Tuesday, February 21, 2012

I will never sell you snake oil!

Lately my schedule has been wacky crazy, and so has Nick's (TMISW). So, to help find time to spend together, we've started combining work and quality time. We now have a rule that every time we sit down for a meal together Nick will ask me about social media and I will answer his questions. Yes, we've basically become client and consultant, but I promised I wouldn't charge him my full rate ;-)

So, yesterday's question of the day was "Okay, so now there's Pinterest, and Tumblr, and Google+, why should I be on all of these?" And my answer was simple "You shouldn't be".

I am on all of them, and so many more (check out the incomplete list here) but I don't suggest anybody try to be everywhere.
First you need to decide what message you are trying to send, what results you want and who your market is. Then you talk to someone like me to discover which networks are where your clients are and how you should be talking to them there.

Second, even if you decide you need to be in 3 or 4 or even 5 places you should only do a couple of them at a time. Start with one or two and master it, then move on to the rest. It takes roughly 21 days to form a habit, so commit fully to one network at a time for 3 weeks until it stops being work, and becomes second nature, then move on to the next network. If there is any other marketing that gets results in less than 3 weeks please share it with me. I'll buy immediately.

After having this conversation with TMISW, in which he gave me exactly 60 seconds to respond, I listened to an old episode of Marketing Over Coffee which basically says the same thing. This is definitely my favourite marketing podcast I've found. I've been going back a few months and listening to some older episodes. Loved hearing them talk about the exact 1 minute speech I gave last night.

Don't create another internet marketing graveyard! You don't need to be everywhere, but you do need to be where your customers are and you need to be present.

John and Chris quickly moved
right on to the Snake Oil salesmen of internet marketing. You know, the ones who charge you a ridiculous amount to set up your pages and post a certain number of posts a week. I never recommend hiring someone to do the job for you, unless it's a community manager who actually works in your company. There is nothing wrong with wanting a little extra help while you get going until it becomes a habit, but you are the best representative of your company. You have the knowledge, the passion, the personality. Nobody can duplicate that on your behalf. Please don't think using social media is some specialized skill that only some can master. You can do it, I promise.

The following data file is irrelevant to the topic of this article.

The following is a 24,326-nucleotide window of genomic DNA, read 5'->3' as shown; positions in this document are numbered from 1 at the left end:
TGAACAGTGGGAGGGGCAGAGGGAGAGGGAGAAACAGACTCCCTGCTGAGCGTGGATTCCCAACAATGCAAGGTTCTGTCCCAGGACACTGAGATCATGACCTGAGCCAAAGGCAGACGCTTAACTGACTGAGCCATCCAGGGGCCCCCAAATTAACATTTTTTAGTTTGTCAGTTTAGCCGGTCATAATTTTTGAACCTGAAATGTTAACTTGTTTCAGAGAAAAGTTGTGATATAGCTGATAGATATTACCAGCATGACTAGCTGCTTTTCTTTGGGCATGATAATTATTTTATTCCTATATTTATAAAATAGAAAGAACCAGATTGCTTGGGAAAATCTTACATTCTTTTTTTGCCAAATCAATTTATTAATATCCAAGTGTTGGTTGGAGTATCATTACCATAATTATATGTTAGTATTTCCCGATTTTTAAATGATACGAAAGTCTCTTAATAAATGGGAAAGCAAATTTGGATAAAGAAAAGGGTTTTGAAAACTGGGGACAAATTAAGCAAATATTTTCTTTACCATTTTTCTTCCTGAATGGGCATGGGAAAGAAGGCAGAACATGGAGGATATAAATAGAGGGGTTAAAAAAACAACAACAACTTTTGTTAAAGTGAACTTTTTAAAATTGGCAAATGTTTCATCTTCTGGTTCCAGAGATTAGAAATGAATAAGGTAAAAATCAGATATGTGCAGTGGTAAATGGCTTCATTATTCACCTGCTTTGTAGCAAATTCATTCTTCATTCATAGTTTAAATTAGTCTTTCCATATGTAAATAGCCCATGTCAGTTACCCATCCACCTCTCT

Thursday, February 16, 2012

How To Make A Viral Video*

Turns out I have close personal ties with someone who has the secret on how to make a video go viral. Also turns out I have close personal ties with someone who gets to spend two nights watching Marvel superhero movies and call it work.

The man I sleep with (see first footnote here) was asked to make a fan trailer for the new Avengers movie coming out on May 4th. And in that moment the balance of who had the cooler job switched. So he spent some time and cut up a 2.5 minute trailer that I really enjoy.

And it turns out a lot of other people really enjoy it too! As of today, 3 days after it's been posted, it's received almost 10,000 views. Granted that's not huge, but just imagine if 10,000 people paid attention to what you were doing. That's roughly 100 times the people that would ever give a crap about you.

I've learned two key points here, on making a video that goes viral.

#1 Partner with someone who has already laid the groundwork. Screen Rant is an online film news site that has been around for 9 years. That's roughly how long it takes to become an overnight success. Screen Rant has a heavily trafficked site with lots of committed fans who comment and share their content everywhere. By having that committed group of people watching the trailer and sharing it that multiplied the number of views significantly.

#2 Don't be afraid to be bold or controversial. Reading through the comments on either the original Screen Rant post, or the actual YouTube video you will see a general trend to either hate or love the music. There are next to no comments on the actual content of the video itself, save some quick comments like "Loved it!", "Best. Trailer. Everywhere." The longest and most well written comments are on how the music either did not fit the trailer or was epic.

*these are not guaranteed to help your video go viral, but really they can't hurt right?